- Justin Lin
- Run Time
- 2 hours
VP Content Ratings
- Sex & Nudity
- Star Rating
Rated PG-13. Running time: 2 hours
Our content ratings (1-10): Violence 3; Language 1; Sex/Nudity 1.
Our star rating (1-5): 4
What are human beings that you are mindful of them, mortals that you care for them?
Yet you have made them a little lower than God, and crowned them with glory and honor.
You have given them dominion over the works of your hands;
you have put all things under their feet, all sheep and oxen,
and also the beasts of the field, the birds of the air, and the fish of the sea,
Again, if two lie together, they keep warm; but how can one keep warm alone? And though one might prevail against another, two will withstand one. A threefold cord is not quickly broken.
Justin Lin, director of the Fast and Furious films (which lived up to their names), seems to place the new Star Trek film into hyperdrive in the numerous action scenes. Yet there also are some good moments that fans of the crew expect, the quiet intervals when the characters exchange thoughts and feelings. This 3rd in the reboot series is good adventure fare, though not quite up to the standard set by the 2009 Star Trek that began the process of rebooting the beloved series.
After a funny failure in diplomacy by Captain Kirk (Chris Pine), the film switches to The USS Enterprise docking at Yorktown, the massive space city that resupplies deep space vessels. I loved the way the camera closes in on this massive city situated in a gigantic bubble filled with skyscrapers, monorails, and vast squares, parks, lakes, and walkways populated by throngs dressed in a variety of clothing styles. Enhanced by Michael Giacchino’s stirring music, this short sequence took me back to the very first Star Trek film in 1979 when a slightly longer but similar sequence featured the launching of The Enterprise. I still recall the thrill at seeing The Enterprise for the first time on a giant screen where we could truly appreciate its majestic size and grandeur.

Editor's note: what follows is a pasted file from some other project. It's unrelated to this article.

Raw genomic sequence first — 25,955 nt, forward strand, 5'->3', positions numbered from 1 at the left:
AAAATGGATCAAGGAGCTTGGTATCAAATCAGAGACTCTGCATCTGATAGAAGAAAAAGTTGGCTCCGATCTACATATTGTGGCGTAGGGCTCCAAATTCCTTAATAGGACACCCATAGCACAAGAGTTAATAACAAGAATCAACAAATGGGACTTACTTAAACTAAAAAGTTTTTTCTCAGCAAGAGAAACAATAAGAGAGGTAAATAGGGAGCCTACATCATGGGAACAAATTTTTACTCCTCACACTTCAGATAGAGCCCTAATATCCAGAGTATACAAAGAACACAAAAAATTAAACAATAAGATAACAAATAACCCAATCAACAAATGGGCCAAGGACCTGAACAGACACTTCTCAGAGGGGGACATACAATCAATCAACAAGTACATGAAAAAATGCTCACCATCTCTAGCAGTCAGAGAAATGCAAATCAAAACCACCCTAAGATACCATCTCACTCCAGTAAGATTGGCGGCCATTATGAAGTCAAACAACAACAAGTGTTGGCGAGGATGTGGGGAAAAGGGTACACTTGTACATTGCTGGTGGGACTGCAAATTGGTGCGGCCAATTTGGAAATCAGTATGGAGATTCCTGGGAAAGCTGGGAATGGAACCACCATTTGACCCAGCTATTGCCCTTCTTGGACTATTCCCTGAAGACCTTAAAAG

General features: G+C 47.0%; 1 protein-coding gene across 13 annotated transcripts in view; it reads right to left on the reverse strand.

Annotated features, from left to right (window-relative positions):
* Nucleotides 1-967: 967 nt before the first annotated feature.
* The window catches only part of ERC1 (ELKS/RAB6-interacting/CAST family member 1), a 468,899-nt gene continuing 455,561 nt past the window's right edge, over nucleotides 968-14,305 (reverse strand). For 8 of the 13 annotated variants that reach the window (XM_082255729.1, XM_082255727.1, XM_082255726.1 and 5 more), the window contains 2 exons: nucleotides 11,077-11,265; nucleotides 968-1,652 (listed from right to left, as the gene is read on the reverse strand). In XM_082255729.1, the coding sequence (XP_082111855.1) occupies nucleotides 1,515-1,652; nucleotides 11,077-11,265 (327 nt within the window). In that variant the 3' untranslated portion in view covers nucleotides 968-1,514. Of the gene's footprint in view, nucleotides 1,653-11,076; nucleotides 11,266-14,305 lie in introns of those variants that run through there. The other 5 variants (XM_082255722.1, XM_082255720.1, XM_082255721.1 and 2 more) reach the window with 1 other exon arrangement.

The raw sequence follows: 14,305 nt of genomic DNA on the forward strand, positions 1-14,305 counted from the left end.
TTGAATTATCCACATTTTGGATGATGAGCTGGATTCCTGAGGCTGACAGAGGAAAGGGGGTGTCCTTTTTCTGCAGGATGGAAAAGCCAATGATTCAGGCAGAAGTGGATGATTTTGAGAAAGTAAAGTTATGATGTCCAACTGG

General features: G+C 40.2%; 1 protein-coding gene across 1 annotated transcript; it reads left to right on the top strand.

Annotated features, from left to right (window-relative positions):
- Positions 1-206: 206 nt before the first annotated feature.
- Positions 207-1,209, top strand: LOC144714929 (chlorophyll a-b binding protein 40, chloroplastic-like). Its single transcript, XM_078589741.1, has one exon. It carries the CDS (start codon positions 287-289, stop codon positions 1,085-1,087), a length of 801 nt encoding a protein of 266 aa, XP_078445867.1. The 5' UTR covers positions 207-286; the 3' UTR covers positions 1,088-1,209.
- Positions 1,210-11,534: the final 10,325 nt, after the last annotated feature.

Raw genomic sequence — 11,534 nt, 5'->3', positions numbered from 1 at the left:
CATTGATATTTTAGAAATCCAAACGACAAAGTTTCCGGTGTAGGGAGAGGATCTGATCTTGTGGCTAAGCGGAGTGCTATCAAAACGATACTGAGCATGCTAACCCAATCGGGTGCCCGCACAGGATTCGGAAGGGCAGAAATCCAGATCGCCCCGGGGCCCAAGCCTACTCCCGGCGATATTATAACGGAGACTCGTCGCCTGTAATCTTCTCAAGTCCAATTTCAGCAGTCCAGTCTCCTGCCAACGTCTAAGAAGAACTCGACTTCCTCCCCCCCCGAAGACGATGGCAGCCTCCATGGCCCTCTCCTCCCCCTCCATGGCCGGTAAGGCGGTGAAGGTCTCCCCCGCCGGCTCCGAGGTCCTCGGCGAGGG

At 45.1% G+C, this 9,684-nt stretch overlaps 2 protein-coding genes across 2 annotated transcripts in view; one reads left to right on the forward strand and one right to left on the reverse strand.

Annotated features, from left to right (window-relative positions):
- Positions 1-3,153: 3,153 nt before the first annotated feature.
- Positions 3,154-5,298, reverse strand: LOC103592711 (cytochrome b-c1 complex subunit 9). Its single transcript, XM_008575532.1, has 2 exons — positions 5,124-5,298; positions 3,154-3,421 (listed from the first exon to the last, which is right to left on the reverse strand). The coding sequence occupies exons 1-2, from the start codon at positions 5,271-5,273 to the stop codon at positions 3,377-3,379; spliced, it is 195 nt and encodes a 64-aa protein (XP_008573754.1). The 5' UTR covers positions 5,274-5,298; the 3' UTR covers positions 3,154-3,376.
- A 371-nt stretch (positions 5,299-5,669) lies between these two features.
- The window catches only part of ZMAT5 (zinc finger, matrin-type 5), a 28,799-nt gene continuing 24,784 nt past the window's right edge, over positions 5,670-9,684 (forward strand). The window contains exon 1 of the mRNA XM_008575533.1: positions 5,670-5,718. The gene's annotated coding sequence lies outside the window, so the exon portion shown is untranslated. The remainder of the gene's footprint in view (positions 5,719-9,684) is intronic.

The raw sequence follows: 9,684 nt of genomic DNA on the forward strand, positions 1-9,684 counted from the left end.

Something new is added this time: when the crew disembark from their ship we see that the spouse with a daughter who meets Sulu (John Cho) is a man. The partner has no speaking part, and some might even miss this touch of LBGT if they are not paying attention. Captain Kirk’s famous words well describes what this film does: “ to boldly go where no man has gone before.”
Kirk has been having thoughts about leaving the service, and Spock (Zachary Quinto) too is thinking of turning in his Federation badge so he can return to Vulcan and help repopulate his declining race, despite his feelings for Uhura (Zoe Saldana). However, soon the Enterprise is again dispatched on a rescue mission at the behest of the alien Kalara (Lydia Wilson) who claims that her ship and crew have gone down on Altamid, a rocky planet on the far side of the nebula.
As soon as they arrive close to the planet they are attacked by what seems to be a swarm of space bees, small drone fighters that wreak havoc on The Enterprise. Not even the usual ingenuity of engineer Montgomery Scott (Simon Pegg, who also co-wrote the script) can get them back into the safety of hyperspace. A band of lizard-like aliens led by Krall (Idris Elba) storms into the ship. During the intense fighting the Enterprise is broken into pieces, and Uhura sacrifices herself by separating the section with her and Krall from that holding Kirk and Spock.